(This is the last part. Parts 1, 2, 3 and 4 here, here, here, and here.)
I’ve been meaning for a while to do a series of blog posts like this, in order to try to really nail down where we’re at vs. the deformer-privatization/profiteering movement.
The result is, I don’t know who’s winning in the battle vs. the deformers, or whether it even makes sense to call it a “battle.” I don’t know whether the Every Student Succeeds Act will in fact help, hurt, or make little difference. (Here’s more on that.) I don’t know of a quick, easy way to clean up the charter movement and cut it (way) down to size. I don’t know how to readily fix the funding gap. And so forth.
Or, rather, I do know how to fix those things, and so do you: get better people into power, and keep them there. I just don’t know how, in practical reality, to consistently make that happen. Which isn’t surprising, given that it’s been one of the key problems of all of human history, everywhere.
I also know that a lot of people are fed up with deform. For example:
However, I also know that, thanks to modern education and communications, and social advances in general, the average high school student now is more knowledgeable, and more able and willing to reason from fact, than when I was one back in the late 1970s. I know that from watching, and listening, and interacting. Among many other things, they’re considerably less conservative than their parents and, especially, grandparents. So all is by no means lost. In fact, there are substantial grounds for optimism. The deformers have certainly not “won,” and I wouldn’t even say that they’re “winning.” They’re not definitely “losing,” though, either. Not yet.
And I know that the plutocrat deformers aren’t going to give up because of public opinion, least of all mine. What most deform “leaders” are really fighting for are not their own “visions” for American education, but rather the biggest cuts that they can get of the profiteering, what with being the selfish, greedy f*cks that they are. They’re not used to hearing “no” or facing that they’re wrong. Or, given their own bloated views of themselves, how it is that people like us (I figure that just about everyone who’s read this far is pro-public schools) consider that we have good reasons to consider them despicable.
It may seem hard to believe that deformers will ever get too far in suburbs, small towns, and rural areas with a strong tradition of identification with public schools. But I wouldn’t have believed, twenty years ago, that they’d get as far as they have, anywhere.
If you happen to be at work, or out and about of an evening, or whatever, and the conversation turns to schools, here are points I think particularly worth making.
1. The deformer movement is a tool of the plutocrats. They know nothing about education. They just want to make money and stay in power off of your taxes and your kids. Bear in mind that public opinion has turned against the rich man. The days in which the likes of Lee Iacocca and Jack Welch were deified are long gone. The Kochs, Waltons, and their repugnant ilk are general pariahs, now.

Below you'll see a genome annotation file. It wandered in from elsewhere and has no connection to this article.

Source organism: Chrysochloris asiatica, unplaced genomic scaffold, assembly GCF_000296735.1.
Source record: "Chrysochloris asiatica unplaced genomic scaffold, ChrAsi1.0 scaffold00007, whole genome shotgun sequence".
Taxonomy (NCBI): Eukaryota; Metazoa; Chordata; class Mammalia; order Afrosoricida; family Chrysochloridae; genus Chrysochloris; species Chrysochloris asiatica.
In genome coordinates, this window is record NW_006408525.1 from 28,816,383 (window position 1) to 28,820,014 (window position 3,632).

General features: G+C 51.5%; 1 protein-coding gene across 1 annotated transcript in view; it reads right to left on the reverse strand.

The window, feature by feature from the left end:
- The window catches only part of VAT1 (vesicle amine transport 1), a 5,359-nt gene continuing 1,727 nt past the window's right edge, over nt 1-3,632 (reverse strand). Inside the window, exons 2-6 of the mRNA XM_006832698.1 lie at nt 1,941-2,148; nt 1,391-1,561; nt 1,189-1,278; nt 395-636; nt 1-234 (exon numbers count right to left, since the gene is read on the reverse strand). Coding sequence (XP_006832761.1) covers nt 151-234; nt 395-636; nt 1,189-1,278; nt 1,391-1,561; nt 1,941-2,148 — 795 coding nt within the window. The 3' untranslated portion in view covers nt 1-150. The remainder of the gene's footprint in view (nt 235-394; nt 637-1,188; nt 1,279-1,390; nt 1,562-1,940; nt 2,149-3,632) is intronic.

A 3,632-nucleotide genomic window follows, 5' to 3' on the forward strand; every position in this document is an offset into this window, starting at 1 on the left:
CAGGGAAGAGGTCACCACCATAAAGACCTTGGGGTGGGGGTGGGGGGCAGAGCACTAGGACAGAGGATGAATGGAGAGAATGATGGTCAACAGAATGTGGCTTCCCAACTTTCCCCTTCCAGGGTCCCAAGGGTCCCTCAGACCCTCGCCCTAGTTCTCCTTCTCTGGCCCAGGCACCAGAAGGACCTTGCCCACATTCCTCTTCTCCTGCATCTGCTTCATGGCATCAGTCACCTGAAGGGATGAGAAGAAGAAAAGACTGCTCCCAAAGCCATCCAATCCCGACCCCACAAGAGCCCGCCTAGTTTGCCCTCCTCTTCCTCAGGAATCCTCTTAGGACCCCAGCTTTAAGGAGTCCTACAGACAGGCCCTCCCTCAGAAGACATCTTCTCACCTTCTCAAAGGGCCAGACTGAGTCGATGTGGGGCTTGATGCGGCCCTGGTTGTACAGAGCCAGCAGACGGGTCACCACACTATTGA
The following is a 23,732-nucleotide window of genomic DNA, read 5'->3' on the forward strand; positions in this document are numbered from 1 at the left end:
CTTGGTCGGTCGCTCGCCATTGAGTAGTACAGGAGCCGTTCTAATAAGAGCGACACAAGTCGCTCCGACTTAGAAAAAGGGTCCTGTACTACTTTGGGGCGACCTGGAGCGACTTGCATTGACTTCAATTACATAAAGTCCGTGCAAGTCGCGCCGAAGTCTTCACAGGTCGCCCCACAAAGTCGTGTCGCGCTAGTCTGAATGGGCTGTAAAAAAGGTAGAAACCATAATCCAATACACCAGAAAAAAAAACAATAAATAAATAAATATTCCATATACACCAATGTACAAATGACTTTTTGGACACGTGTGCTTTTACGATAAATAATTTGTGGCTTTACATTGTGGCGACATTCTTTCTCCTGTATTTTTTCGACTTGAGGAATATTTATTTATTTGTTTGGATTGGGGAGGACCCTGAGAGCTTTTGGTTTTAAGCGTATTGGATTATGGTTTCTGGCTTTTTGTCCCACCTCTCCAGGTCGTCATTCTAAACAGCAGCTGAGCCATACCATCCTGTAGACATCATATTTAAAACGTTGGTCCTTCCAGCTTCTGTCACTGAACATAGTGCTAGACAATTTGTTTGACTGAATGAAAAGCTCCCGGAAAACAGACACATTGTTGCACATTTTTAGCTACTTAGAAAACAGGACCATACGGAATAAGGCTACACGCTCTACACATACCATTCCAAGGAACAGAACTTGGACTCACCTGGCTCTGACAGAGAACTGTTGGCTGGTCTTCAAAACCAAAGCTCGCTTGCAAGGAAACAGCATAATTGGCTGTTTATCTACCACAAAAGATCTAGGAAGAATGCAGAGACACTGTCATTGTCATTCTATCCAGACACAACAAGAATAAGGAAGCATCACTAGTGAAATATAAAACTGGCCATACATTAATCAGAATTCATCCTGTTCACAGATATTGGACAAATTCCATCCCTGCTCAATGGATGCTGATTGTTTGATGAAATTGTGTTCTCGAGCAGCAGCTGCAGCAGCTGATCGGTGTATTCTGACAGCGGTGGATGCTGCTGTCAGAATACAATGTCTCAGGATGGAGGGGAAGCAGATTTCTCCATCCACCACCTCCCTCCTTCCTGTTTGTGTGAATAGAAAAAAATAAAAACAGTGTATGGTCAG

2. School privatization promotes segregation. This is one where you have to pick your spots. I’ve occasionally taken temp jobs in sheet-metal shops, warehouses, and the like, and I unfortunately have to report that not all of my co-workers have necessarily been particularly opposed to segregation, if you know what I mean. (As a matter of fact, that was the case during the years I spent in corporate office life, as well.) But it’s generally straightforward to identify the rednecks in a hurry, and not waste time on them.
3. Deformers don’t want your kids to get too smart. They want rote-drilled automatons who will make the best corporate employees – that’s their take, anyway – and won’t question the plutocratic, warmongering socio-political status quo. You kind of have to be careful here, too. People want their kids to do well in school. But many don’t want them coming home and announcing, for example, that they’re atheists now, as a result of that day’s classroom perusal of David Hume’s Dialogues Concerning Natural Religion. But, again, it’s generally pretty clear, how to pick your spots.
I’m closing with this.
With the passage of ESSA, many see an opportunity to have the raw deal of reform renegotiated.
At the BBA re-launch meeting, each participant spoke with some degree of optimism about what may be possible under the new law. One promising direction that became a focal point during the disgussion was the expansion of more community schools. These schools provide wraparound supports – like healthcare, mentoring, and job training – for all students, as well as instructional approaches and curriculum that are more culturally responsive and respective of student needs…
Surely, real leadership on education policy is not confined to being fiscal watchdogs. Because the original bargain of education reform was broken at the outset, let’s free the conversation of the constraints of that deal and instead consider what we can do to support equity.
That’s what a real conversation about education policy would be all about.
(Education Opportunity Network)
From Eric Ferguson: I have to agree school seems harder than when we went. Maybe adults so often assume schools are failing because the kids know so much less than the adults, but we didn’t have to take these high stakes tests let alone so many standardized tests, and the assignments sure seem harder than what I did — and I got a decent education.